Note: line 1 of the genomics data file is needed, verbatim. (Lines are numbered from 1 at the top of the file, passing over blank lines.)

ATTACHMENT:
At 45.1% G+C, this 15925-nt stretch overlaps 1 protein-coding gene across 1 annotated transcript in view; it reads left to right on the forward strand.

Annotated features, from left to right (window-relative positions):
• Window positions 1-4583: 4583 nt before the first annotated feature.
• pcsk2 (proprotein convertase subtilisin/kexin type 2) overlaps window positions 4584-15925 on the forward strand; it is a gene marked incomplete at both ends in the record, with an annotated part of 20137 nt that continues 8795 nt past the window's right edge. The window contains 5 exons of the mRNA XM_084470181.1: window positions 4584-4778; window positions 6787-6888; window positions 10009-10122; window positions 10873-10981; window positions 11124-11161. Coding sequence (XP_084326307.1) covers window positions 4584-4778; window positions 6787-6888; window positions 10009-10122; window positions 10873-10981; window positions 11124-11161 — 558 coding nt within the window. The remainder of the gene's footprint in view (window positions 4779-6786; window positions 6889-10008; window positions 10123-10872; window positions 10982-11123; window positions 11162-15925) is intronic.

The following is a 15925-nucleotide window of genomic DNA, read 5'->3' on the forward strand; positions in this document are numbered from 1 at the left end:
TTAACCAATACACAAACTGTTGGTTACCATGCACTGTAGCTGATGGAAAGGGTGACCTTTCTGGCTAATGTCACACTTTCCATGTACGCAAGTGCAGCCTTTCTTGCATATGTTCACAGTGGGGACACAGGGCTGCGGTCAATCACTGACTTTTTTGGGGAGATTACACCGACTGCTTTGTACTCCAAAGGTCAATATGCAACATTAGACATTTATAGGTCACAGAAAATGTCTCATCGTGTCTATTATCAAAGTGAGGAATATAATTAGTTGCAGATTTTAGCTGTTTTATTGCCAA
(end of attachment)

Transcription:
At 45.1% G+C, this 15925-nt stretch overlaps 1 protein-coding gene across 1 annotated transcript in view; it reads left to right on the forward strand.